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Re: Reinforcing Masonry Shear Walls

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Nels,

You are correct that the UBC and the MSJC don't really "break" appart the
contribution from masonry and reinforcing when you design by WSD.
Basically, if you want the masonry to take it you design it as
unreinforced which requires meeting one set of allowable values.  If you
want other than the just the masonry to take it, then you design as
reinforced and have a different set of allowable stress values.  This
values for reinforced walls in the code are not a function of the the
level of reinforcing, IF you provide the minimum reinforcing required by
code (but if below that, then you would use the unreinforced values).  In
otherwords, if you exceed the minimum reinforcement requirement outlined
in the WSD method, you get no benefit.  I would assume that the allowble
values for reinforced wall contain contributions from the reinforcement
_AND_ the masonry...it is just "smushed" together.

Now, when Michael gave his suggestion to use strength design, I have admit
that at first I kind of thought "Here goes a wise guy (PG version of what
I thought) that is pushing that new fangled stuff" (and I am still a young
punk...but one that has been brought up on WSD in masonry at least, which
is really true for just about everyone since Strength design in masonry is
still in its infancy).  BUT, then I looked at the codes (1997 UBC and 2002
MSJC), and HE IS RIGHT ON THE MONEY FOR A RECOMMENDATION.  The strength
provisions in the 1997 UBC and the 2002 MSJC (which are basically the UBC
provisions that were taken and modified in the 2000 IBC which were then
taken and modified to become the MSJC provisions) DO in fact break the
contribution of the masonry and reinforcing similar to what is done (in
theory at least) in concrete.  Take a look at section 2108.2.5 of the 97
UBC and, in particular, section 2108.2.5.5.  You determine the nominal
shear capacity which is Vm + Vs and then it goes on to specify what Vm and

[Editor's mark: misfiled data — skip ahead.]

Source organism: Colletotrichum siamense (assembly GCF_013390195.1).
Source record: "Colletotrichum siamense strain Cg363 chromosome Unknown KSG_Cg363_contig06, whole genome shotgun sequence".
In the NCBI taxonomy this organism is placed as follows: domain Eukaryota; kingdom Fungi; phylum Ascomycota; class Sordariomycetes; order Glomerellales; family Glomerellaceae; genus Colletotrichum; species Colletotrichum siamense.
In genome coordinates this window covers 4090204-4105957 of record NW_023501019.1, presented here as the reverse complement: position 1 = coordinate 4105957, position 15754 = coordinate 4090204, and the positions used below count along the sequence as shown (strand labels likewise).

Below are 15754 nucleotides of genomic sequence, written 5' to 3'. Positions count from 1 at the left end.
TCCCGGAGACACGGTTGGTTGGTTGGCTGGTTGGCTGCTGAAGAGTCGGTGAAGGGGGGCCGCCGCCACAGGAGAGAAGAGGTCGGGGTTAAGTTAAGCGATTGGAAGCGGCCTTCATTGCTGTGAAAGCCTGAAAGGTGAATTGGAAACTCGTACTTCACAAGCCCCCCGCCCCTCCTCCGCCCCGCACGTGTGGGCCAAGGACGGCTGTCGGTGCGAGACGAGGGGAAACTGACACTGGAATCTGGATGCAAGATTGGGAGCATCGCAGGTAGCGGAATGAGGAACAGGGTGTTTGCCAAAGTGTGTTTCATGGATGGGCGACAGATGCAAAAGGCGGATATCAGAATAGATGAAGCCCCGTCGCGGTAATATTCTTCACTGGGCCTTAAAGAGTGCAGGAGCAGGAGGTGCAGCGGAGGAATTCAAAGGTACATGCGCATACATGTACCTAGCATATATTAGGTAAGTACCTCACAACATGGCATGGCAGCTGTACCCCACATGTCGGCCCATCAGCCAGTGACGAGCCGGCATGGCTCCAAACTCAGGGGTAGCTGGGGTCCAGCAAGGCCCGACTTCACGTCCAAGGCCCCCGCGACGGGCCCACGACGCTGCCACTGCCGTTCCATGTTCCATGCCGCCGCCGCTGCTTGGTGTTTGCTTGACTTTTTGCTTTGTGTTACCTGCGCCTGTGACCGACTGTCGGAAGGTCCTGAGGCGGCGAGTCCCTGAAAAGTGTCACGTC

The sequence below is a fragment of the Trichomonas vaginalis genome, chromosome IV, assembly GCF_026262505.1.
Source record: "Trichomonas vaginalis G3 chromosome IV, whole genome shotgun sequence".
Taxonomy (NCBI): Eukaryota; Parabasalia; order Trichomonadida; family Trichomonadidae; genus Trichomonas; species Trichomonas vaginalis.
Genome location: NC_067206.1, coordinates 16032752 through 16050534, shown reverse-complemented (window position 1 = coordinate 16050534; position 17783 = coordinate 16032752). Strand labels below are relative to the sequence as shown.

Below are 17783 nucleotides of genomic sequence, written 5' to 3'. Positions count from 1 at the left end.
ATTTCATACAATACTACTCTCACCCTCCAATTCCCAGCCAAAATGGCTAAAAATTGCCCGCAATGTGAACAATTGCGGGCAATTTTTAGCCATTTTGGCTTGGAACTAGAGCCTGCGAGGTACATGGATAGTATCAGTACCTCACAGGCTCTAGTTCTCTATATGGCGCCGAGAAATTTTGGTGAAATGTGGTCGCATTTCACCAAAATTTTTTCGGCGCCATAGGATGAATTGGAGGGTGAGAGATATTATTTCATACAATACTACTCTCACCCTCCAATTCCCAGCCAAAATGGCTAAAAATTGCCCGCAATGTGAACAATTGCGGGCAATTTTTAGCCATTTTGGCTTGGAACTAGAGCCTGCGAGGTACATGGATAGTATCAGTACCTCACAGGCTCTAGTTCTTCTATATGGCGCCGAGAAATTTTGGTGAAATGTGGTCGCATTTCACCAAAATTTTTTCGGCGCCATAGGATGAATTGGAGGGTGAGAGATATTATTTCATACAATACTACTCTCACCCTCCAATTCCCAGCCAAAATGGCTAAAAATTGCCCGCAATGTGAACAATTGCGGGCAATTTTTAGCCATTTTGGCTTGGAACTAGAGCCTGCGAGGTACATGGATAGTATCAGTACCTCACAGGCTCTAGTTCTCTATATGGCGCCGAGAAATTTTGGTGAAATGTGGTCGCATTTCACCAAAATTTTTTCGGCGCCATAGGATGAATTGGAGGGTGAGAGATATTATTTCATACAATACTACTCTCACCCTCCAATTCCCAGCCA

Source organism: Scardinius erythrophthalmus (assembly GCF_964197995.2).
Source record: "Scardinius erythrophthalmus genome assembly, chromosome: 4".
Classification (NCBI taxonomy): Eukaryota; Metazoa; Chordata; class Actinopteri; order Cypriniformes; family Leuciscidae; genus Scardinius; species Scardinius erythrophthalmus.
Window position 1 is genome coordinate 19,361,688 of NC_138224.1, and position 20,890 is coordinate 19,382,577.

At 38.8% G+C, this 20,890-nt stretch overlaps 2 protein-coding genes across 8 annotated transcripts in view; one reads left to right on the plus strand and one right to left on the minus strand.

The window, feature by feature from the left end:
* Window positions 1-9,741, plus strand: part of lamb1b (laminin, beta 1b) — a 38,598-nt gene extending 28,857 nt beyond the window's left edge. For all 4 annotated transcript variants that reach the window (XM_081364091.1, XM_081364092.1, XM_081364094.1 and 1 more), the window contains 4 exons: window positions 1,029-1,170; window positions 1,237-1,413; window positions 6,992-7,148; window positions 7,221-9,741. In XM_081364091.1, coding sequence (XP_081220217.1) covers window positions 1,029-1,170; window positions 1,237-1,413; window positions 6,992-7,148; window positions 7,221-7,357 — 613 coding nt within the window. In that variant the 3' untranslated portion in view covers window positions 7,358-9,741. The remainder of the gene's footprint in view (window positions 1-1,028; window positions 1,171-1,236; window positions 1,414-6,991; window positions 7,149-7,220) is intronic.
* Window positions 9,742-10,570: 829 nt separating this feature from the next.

Vs are.

HTH,

Scott
Yspilanti, MI


On Thu, 28 Aug 2003, Nels Roselund, SE wrote:

> The 1997 UBC rules for reinforced masonry shear walls provide allowable
> shear values for two conditions: masonry designed to resist all of the
> shear; reinforcing steel designed to resist all of the shear.  Rules for
> adding the masonry capacity  and the reinforcing capacity are not provided.
> What is the reason for this?
>
> I can imagine that the rules for designing reinforced walls include, hidden
> in the numbers, the masonry capacity; or else, there was uncertainty in the
> minds of the code writers concerning how to add the capacities.
>
> I am designing the strengthening of existing unreinforced masonry shear
> walls.  Based on testing, I can establish the shear capacity of a URM wall
> on this project -- it is not enough, so I want to supplement  its shear
> capacity with reinforcing.  In the past, I have done this by applying
> portland cement stucco with welded wire mesh reinforcing, based on some
> research done in the 1960's for strengthening URM public school buildings in
> Los Angeles.  My current project is on a historic building for which it is
> desirable to avoid adding finishes to the walls.  For that reason, I am
> looking into the Cintec system, which installs steel rods into the walls,
> embedded in cementitious grout injected into holes that are drilled the
> length of the walls.  Every piece of reinforcing is a big deal because of
> the drilling operation, so I want to do whatever is reasonable to minimize
> the amount of  reinforcing that needs to be installed.
>
> What will be sacrificed by adding the shear strengths of the masonry and the
> reinforcing?
>
> Nels Roselund
> Structural Engineer
> South San Gabriel, CA
> njineer(--nospam--at)att.net
>




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